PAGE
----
How long does it usually take for you to train a dog so it is ready to go to the police?
The length of time it takes me to get a dog ready to go to the police depends on each individual dog. There are many factors that go into training and selling a dog to the police. Some of those include the age in which I start training them or the age in which I sell them, prior or lack of prior training, maturity level, and drive.
The police usually like to start their new police dogs on the streets usually between 18 months to 24 months old. That way the department maximizes the length of time per canine on the streets. I have gotten dogs as young as 8 weeks to dogs as old as 3 years old to train. The older dogs I get usually have a foundation training on them (basic obedience and protection training) or a sport title, so it is my job to convert them into police dogs. I have to turn their mentality around to support the stresses and demands of being a police dog. That is accomplished through many hours of training and exposure to the environment. The fastest dog I have turned around from a sport title and basic training to a police god was 6 months.
When I start a dog as young as 8 weeks old, I usually hang onto the dog until they are about 15 months old, and then depending on their ability to handle the stress, begin to list them for sale to agencies. I train the dog in on and off leash obedience, bite work, search work, and in some cases tracking/trailing. I try to get my dogs so used to any type of environment (slick floors, small rooms, dark rooms, large loud garages and buildings, crowds, noises, smells, and more) so by the time they go to an agency, they are so desensitised to everything, almost nothing scares them or makes them nervous. They are confident dogs. The longest it took me to train a dog and sell the dog was 15 months.
In answer to the question, I average about a year to fully train a police dog.
Why are you a huge advocate of using prong (pinch) collars?
Prong collars have a nasty reputation. People are afraid to use them because the collars look scary and because most people misuse them, they injure the dogs. People are so scared to hurt their dogs using them, and I don’t blame them.
But I educate people on prong collars. They are a fabulous tool when they are used correctly. They are designed to mimic the bite of another dog. That is how dogs communicate. They don’t have the ability to sit down and have a discussion, as humans do, so they use physical contact to communicate. When a puppy gets out of line, the mother nips the puppy. When a dog is scared of something, they will bite. If a dog enters another dog’s territory, they may fight, using their teeth in the process. Dogs use their teeth and bite each other as a massive form of communication.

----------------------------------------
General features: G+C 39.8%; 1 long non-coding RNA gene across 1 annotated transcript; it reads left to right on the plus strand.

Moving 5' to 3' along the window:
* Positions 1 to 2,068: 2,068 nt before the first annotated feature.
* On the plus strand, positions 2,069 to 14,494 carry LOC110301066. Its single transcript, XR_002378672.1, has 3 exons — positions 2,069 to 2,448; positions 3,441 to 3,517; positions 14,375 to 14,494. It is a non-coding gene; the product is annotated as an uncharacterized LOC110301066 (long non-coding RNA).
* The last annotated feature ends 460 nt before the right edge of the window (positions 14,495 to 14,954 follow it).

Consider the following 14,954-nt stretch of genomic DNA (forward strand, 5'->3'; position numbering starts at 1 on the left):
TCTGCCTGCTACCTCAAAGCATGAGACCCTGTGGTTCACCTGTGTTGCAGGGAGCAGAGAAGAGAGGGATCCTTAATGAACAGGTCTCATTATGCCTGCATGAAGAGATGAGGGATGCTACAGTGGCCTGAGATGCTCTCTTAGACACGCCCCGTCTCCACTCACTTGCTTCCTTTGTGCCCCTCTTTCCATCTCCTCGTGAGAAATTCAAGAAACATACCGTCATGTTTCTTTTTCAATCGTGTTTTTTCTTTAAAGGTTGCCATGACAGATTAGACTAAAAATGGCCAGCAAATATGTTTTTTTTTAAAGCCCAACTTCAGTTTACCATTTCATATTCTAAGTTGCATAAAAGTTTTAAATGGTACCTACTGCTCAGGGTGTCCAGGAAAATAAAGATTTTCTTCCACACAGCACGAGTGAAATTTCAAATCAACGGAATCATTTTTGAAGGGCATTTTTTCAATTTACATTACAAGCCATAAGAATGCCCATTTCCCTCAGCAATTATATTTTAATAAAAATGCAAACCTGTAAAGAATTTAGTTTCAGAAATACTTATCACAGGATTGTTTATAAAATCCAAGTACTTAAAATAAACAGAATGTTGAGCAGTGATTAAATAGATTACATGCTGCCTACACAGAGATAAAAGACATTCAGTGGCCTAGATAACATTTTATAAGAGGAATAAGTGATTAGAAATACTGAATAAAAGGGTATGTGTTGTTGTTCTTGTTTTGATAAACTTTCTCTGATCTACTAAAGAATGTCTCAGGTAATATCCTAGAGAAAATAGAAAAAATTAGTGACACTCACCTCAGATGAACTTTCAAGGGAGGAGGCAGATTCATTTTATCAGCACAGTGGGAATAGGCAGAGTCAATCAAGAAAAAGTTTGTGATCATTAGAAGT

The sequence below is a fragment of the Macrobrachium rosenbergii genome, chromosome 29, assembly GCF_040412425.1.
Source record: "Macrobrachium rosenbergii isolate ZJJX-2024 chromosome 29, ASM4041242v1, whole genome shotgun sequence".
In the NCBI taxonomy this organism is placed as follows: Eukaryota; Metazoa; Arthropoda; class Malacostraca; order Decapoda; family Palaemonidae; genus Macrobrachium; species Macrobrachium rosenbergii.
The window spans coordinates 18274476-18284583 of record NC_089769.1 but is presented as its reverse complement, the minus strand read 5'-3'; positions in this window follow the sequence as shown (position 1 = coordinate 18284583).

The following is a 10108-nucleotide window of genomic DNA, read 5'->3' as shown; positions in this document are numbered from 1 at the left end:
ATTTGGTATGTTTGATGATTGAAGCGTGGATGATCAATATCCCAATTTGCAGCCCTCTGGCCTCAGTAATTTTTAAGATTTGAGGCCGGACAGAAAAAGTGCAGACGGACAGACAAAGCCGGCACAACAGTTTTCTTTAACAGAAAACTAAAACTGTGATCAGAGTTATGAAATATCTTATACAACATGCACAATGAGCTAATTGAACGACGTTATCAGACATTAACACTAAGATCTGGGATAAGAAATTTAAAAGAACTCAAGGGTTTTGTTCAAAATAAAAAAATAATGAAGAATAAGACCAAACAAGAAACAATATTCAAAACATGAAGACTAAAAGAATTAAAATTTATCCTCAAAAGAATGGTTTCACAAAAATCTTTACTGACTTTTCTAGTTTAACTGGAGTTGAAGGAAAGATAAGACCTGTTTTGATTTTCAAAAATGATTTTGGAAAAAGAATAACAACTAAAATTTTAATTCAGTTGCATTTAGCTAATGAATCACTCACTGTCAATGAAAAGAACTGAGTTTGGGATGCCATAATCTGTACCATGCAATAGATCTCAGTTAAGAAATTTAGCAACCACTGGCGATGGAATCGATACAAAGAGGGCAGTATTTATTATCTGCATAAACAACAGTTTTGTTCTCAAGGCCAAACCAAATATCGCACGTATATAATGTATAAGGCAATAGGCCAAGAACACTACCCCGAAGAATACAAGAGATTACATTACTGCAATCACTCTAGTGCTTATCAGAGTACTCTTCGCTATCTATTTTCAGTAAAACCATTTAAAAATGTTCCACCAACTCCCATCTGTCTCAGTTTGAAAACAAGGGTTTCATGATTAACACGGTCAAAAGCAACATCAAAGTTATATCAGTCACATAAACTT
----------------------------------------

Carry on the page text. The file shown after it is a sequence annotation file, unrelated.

As I mentioned, prong collars mimic that bite. People often expect dogs to understand our language, but what we need to do is speak the dog’s language. When a prong collar is used correctly, a dog responds instantly. I mean - instantly. That is because the person is finally effectively communicating with their dog in a language the dog instinctively understands.
If they are used correctly, all you have to do is just close your fingers on the leash, applying little pressure on the collar. You no longer have to yank your dog backward or get dragged around.
In fact, flat collars (the nylon ones people use for their dog’s tags) are more detrimental than an adequately used prong collar. When a dog pulls on their nylon collar, there are so many problems happening. The dog is collapsing its trachea (I am sure you may have seen when your dog pulls hard enough, it may cough). The dog is also pulling vertebrae in its neck out of alignment. If a dog pulls hard enough, they could pull the vertebrae entirely out of alignment and sever the dog’s spinal cord, leading to complete paralysis. Pulling also causes pressure buildup behind its eyes (have you ever seen a dog pull so hard that its eyes bug out?) and restricts blood flow to its front paws (also causing nerve damage). Because of this, dogs tend to lick their front paws often, and they are misdiagnosed as having an allergy.
When people “accept” their dog pulls on walks, they turn to other tools. They use “gentle leaders” which is a halter over the dog’s nose and clips underneath, steering the dog to the side when it pulls. Those can be very dangerous.
People also put their dogs in harnesses. Those are the worst. People have no effective communication with their dog, and they are encouraging their dog to pull by making it comfortable. Harnesses are designed for pulling.
A prong collar does not do any of that. It allows effective communication between the dog and owner, and the dog will not pull it at all, therefore eliminating all of the issues I mentioned above. It is one of the most useful and effective tools I have ever used.